Developers are not limited to Steam's CEG and may include other forms of DRM and other authentication services than Steam; for example, some titles from publisher Ubisoft require the use of their UPlay gaming service, In September 2008, Valve added support for Steam Cloud, a service that can automatically store saved game and related custom files on Valve's servers; users can access this data from any machine running the Steam client.
In May 2012, the service added the ability for users to manage their game libraries from remote clients, including computers and mobile devices; users can instruct Steam to download and install games they own through this service if their Steam client is currently active and running.
and Valve announced that Steam had become profitable because of some highly successful Valve games.
Valve's Half-Life 2 was the first game to require installation of the Steam client to play, even for retail copies.
This decision was met with concerns about software ownership, software requirements, and issues with overloaded servers demonstrated previously by the Counter-Strike rollout.
With an update to the Steamworks SDK in March 2009, Valve added its "Custom Executable Generation" (CEG) approach into the Steamworks SDK that removed the need for these others measures.
The CEG technology creates a unique, encrypted copy of the game's executable files for the given user which allows them to install it multiple times and on multiple devices, and make backup copies of their software.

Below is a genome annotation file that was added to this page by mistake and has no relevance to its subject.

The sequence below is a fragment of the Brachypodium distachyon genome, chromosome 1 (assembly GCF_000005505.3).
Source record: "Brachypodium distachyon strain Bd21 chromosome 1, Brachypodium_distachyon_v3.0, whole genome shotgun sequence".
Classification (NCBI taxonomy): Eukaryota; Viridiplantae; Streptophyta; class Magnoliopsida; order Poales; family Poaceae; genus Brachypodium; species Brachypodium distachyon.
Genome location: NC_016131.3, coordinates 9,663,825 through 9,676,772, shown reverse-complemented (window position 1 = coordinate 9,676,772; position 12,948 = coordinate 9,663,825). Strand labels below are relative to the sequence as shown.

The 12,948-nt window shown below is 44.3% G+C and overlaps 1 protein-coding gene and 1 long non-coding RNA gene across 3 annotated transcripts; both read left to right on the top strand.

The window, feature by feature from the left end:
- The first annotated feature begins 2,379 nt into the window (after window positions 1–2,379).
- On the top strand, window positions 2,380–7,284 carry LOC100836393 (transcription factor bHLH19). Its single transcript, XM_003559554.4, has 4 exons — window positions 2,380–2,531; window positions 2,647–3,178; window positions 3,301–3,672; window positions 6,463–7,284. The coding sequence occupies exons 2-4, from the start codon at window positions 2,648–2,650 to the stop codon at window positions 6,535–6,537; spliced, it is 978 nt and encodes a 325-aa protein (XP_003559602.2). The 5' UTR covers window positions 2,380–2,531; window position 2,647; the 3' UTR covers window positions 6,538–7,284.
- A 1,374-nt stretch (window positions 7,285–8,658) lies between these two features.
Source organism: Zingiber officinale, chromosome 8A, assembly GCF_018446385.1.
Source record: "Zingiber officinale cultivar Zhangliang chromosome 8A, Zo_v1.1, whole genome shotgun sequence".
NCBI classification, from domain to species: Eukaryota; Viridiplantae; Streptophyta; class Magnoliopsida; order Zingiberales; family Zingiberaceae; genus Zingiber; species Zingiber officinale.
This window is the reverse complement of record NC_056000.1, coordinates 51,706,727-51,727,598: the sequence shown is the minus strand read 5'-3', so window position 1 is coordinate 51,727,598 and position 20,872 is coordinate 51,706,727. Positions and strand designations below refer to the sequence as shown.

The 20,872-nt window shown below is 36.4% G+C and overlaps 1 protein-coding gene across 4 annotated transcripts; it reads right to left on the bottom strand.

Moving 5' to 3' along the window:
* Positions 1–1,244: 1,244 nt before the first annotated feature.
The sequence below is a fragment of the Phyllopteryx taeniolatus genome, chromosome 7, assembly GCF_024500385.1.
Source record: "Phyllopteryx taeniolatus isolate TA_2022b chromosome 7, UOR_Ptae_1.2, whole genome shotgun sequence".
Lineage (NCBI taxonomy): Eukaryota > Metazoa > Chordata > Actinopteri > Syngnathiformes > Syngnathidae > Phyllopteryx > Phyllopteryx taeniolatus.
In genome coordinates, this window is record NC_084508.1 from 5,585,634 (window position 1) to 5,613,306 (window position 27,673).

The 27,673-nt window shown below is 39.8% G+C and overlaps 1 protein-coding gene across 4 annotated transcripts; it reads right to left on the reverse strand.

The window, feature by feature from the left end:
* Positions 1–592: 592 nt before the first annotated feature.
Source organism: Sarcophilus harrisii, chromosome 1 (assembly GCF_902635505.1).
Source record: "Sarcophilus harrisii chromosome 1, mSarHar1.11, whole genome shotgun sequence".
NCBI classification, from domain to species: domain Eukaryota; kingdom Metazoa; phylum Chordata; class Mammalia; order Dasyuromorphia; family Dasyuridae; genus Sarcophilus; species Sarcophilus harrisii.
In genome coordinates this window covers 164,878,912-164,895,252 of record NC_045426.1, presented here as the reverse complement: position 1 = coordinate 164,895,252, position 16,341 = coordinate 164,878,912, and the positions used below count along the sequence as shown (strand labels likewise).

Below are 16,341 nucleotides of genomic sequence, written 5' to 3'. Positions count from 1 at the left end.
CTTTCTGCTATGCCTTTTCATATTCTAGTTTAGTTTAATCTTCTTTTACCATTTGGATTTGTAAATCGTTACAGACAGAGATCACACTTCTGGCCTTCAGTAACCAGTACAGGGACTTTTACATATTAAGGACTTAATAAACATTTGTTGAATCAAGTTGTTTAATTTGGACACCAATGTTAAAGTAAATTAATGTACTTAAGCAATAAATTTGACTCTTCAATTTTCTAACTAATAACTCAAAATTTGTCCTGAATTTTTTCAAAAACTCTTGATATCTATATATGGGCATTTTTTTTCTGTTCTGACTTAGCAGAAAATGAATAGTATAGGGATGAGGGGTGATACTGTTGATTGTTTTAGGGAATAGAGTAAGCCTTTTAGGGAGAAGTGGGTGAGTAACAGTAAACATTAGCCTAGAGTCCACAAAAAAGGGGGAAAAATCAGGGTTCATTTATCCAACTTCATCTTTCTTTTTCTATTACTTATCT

Applications whose main functions are chatting and shopping have also been released for i OS, Android and Windows Phone mobile devices.
The Steam website also replicates much of the storefront and social network features of the stand-alone application.The software provides a freely available application programming interface (API) called Steamworks, which developers can use to integrate many of Steam's functions into their products, including networking, matchmaking, in-game achievements, micro-transactions, and support for user-created content through Steam Workshop.Though initially developed for use on Microsoft Windows, versions for OS X and Linux operating systems were later released.Steam is a digital distribution platform developed by Valve Corporation offering digital rights management (DRM), multiplayer gaming and social networking services.Steam provides the user with installation and automatic updating of games on multiple computers, and community features such as friends lists and groups, cloud saving, and in-game voice and chat functionality.Once the software is downloaded and installed, the user must then authenticate through Steam to de-encrypt the executable files to play the game.